I know that one if one is trying to perform linear regression, multicollinearity can be an issue because it can "lead to unreliable and unstable estimates of regression coefficients." Suppose for a second that I have the following correlation matrix for potential continuous predictor variables I want to regress against a continuous dependent variable(hopefully the context of the problem doesn't matter for this questions).

`x <- c(1,.05, .06, .74) y <- c(0.05, 1, .08, 0.07) z <- c(0.06,.08,1,.03) a <- c(.74, .07, .03, 1) correlation_matrix <- data.frame(x,y,z,a, row.names=c("x","y","z","a")) x y z a x 1.00 0.05 0.06 0.74 y 0.05 1.00 0.08 0.07 z 0.06 0.08 1.00 0.03 a 0.74 0.07 0.03 1.00 `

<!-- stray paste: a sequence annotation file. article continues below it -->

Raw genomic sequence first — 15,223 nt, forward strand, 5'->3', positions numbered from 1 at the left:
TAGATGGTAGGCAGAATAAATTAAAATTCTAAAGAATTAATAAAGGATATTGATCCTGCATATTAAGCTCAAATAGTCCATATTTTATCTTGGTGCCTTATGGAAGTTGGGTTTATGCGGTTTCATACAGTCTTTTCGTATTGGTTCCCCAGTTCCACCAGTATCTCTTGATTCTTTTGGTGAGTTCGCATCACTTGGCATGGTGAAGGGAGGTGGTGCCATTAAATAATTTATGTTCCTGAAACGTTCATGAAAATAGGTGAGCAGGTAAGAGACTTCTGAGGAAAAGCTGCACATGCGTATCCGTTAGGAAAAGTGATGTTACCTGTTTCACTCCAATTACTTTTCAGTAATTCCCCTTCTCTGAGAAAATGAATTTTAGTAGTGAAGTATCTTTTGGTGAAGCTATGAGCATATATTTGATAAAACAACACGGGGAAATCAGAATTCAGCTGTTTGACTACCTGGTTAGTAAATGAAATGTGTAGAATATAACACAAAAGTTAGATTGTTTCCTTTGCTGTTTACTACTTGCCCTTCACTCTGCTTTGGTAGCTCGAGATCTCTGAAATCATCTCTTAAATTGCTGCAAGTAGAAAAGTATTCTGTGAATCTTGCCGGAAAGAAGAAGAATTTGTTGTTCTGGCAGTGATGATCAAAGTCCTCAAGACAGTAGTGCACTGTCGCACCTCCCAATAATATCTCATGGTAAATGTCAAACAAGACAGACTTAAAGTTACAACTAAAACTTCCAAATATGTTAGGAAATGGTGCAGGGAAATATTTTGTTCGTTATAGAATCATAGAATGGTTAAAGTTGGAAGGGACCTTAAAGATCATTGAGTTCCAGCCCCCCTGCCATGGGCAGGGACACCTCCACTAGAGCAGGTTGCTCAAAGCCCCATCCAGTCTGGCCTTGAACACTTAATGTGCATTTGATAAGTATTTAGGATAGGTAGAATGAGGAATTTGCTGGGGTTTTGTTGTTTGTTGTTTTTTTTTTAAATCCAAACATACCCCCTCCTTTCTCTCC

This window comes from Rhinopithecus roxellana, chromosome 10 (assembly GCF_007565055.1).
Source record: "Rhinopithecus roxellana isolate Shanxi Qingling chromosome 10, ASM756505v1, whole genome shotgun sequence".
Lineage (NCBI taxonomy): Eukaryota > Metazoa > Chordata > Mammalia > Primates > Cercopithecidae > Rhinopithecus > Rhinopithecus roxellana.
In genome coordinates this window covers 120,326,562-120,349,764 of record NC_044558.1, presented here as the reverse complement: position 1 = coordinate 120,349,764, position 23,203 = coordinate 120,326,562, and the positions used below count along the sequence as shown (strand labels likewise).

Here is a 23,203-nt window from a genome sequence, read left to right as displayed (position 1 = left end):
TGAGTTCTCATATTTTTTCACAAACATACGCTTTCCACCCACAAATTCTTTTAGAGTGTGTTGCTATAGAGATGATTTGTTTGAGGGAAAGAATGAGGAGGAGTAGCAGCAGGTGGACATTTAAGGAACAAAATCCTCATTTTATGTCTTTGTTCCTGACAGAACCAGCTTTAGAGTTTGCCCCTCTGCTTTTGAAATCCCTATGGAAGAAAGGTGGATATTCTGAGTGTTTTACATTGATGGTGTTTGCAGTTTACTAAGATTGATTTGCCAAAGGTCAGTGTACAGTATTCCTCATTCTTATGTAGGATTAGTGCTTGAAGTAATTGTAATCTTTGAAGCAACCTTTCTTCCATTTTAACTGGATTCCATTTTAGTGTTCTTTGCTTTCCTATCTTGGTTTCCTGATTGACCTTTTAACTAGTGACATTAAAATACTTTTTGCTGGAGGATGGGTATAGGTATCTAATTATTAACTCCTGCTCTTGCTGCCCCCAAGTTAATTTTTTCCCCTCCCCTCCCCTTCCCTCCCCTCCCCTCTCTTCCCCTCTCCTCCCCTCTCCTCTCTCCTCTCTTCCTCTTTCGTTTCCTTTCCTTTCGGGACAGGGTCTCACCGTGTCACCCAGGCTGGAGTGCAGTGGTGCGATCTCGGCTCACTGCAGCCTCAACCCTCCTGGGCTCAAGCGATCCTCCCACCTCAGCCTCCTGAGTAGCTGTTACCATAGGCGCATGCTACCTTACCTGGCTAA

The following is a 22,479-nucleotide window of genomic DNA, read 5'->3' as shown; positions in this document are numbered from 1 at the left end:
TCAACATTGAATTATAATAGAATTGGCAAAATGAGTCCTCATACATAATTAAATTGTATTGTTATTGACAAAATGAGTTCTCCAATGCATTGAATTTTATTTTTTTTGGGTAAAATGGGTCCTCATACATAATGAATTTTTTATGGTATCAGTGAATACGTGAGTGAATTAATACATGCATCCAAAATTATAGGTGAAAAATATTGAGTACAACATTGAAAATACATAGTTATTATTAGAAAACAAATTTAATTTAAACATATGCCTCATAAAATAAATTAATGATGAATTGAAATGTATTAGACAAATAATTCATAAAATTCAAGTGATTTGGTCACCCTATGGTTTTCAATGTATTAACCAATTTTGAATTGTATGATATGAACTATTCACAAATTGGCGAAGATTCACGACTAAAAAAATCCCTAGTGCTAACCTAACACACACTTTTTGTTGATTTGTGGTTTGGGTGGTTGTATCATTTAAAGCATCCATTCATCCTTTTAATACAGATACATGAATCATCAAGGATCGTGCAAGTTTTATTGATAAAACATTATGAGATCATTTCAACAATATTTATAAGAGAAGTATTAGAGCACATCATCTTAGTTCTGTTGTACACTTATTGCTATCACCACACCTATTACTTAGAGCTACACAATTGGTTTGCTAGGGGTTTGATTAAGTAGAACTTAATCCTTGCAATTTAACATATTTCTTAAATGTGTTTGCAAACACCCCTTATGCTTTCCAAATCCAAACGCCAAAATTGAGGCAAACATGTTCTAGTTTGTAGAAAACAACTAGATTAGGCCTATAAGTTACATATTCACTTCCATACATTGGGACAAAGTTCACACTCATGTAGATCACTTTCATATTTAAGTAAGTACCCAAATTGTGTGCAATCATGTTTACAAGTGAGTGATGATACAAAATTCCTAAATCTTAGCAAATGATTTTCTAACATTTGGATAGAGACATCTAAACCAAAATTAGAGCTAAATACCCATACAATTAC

Excluding the `cor(a,x)`

some of the variables are correlated but in the range 0.01-0.10, which to me seems like a low level of correlation. My question is if predictor variables are weakly correlated, such as in this case, is it also true that the severity of the unreliability and instability of the coefficient estimates will be low? Does the presence of cor(a,x) change the answer to this?

Lastly, if I have categorical variables, should I be looking at the correlation between categorical variables and continuous variables to investigate whether multicollinearity will be an issue in my analysis? I am curious about all of this all in the context of linear regression. Thanks!

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#### Best Answer

There can be collinearity even with low correlation among all the variables. Suppose there were 10 IVs. 9 of them are completely uncorrelated. The 10th is the sum of the other 9. If you run a correlation matrix, all correlations will be low but there will be perfect colinearity.